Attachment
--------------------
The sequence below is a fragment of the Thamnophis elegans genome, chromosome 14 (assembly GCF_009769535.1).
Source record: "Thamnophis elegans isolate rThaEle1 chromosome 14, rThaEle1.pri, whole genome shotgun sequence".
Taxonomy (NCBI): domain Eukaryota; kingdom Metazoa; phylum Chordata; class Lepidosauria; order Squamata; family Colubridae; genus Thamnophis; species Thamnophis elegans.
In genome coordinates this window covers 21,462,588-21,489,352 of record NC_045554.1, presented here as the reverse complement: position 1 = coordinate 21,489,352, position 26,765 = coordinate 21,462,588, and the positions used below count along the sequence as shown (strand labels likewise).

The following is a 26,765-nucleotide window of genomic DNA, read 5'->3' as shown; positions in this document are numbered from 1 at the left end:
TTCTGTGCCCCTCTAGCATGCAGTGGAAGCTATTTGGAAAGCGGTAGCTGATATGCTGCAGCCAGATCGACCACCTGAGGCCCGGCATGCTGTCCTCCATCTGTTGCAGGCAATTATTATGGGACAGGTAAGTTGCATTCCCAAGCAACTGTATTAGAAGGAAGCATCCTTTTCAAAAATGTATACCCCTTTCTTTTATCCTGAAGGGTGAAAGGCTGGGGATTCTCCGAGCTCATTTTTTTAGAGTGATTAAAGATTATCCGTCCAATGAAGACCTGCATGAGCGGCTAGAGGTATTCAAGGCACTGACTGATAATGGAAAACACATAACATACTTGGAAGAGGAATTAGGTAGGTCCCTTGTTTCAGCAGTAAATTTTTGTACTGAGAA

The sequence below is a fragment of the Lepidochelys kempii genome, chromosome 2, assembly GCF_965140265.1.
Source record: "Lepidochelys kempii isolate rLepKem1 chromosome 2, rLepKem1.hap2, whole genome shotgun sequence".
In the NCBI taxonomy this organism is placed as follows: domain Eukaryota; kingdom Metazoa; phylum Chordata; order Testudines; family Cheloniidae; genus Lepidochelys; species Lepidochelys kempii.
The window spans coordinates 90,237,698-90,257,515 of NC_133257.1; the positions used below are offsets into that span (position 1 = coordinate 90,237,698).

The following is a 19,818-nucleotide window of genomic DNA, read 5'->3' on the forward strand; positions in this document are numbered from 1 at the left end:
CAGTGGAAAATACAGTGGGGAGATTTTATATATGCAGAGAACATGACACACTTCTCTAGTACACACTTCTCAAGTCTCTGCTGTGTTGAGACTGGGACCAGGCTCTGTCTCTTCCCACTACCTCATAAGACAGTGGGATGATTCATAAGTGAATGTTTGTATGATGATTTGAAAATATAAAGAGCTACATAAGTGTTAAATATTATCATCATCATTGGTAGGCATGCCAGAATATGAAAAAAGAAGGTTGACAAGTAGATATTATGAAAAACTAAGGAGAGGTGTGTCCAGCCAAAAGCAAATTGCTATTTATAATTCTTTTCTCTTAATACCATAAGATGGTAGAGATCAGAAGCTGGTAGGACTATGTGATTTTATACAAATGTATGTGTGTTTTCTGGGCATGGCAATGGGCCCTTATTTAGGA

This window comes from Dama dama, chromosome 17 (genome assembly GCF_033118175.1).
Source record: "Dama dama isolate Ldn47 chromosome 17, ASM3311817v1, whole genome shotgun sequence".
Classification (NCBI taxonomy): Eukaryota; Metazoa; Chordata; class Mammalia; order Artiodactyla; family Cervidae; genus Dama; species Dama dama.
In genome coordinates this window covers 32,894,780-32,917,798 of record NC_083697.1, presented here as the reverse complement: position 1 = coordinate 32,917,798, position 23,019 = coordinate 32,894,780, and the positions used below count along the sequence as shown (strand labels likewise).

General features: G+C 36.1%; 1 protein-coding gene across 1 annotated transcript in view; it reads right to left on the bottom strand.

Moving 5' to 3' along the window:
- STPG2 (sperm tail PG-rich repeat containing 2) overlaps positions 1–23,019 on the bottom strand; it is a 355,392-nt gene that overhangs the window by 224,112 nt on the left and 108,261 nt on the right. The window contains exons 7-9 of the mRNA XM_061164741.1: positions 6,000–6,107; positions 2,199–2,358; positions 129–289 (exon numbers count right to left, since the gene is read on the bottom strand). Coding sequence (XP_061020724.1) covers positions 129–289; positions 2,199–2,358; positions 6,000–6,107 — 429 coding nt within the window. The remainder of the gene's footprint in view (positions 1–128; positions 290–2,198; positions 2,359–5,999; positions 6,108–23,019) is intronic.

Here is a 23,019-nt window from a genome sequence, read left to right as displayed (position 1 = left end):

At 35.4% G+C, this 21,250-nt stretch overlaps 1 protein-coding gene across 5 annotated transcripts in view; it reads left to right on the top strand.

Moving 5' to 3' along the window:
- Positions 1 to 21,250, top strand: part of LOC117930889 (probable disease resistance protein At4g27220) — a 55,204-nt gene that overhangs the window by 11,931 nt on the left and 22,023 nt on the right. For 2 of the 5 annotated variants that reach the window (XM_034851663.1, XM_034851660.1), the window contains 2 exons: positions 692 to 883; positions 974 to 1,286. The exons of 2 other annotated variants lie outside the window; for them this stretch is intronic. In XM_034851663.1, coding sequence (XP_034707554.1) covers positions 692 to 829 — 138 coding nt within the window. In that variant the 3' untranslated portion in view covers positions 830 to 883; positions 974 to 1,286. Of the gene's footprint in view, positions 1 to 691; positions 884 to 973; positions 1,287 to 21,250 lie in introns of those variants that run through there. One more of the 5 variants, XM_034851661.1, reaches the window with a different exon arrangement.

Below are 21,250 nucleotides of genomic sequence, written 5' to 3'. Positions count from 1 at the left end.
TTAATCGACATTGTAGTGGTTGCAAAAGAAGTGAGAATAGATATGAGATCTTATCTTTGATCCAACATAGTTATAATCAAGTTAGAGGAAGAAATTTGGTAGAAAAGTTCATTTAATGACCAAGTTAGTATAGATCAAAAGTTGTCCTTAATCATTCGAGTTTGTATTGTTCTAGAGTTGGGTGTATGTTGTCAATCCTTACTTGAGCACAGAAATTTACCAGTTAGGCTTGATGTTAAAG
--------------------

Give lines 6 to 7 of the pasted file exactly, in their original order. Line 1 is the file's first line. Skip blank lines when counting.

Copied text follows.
TTCTGTGCCCCTCTAGCATGCAGTGGAAGCTATTTGGAAAGCGGTAGCTGATATGCTGCAGCCAGATCGACCACCTGAGGCCCGGCATGCTGTCCTCCATCTGTTGCAGGCAATTATTATGGGACAGGTAAGTTGCATTCCCAAGCAACTGTATTAGAAGGAAGCATCCTTTTCAAAAATGTATACCCCTTTCTTTTATCCTGAAGGGTGAAAGGCTGGGGATTCTCCGAGCTCATTTTTTTAGAGTGATTAAAGATTATCCGTCCAATGAAGACCTGCATGAGCGGCTAGAGGTATTCAAGGCACTGACTGATAATGGAAAACACATAACATACTTGGAAGAGGAATTAGGTAGGTCCCTTGTTTCAGCAGTAAATTTTTGTACTGAGAA

The sequence below is a fragment of the Lepidochelys kempii genome, chromosome 2, assembly GCF_965140265.1.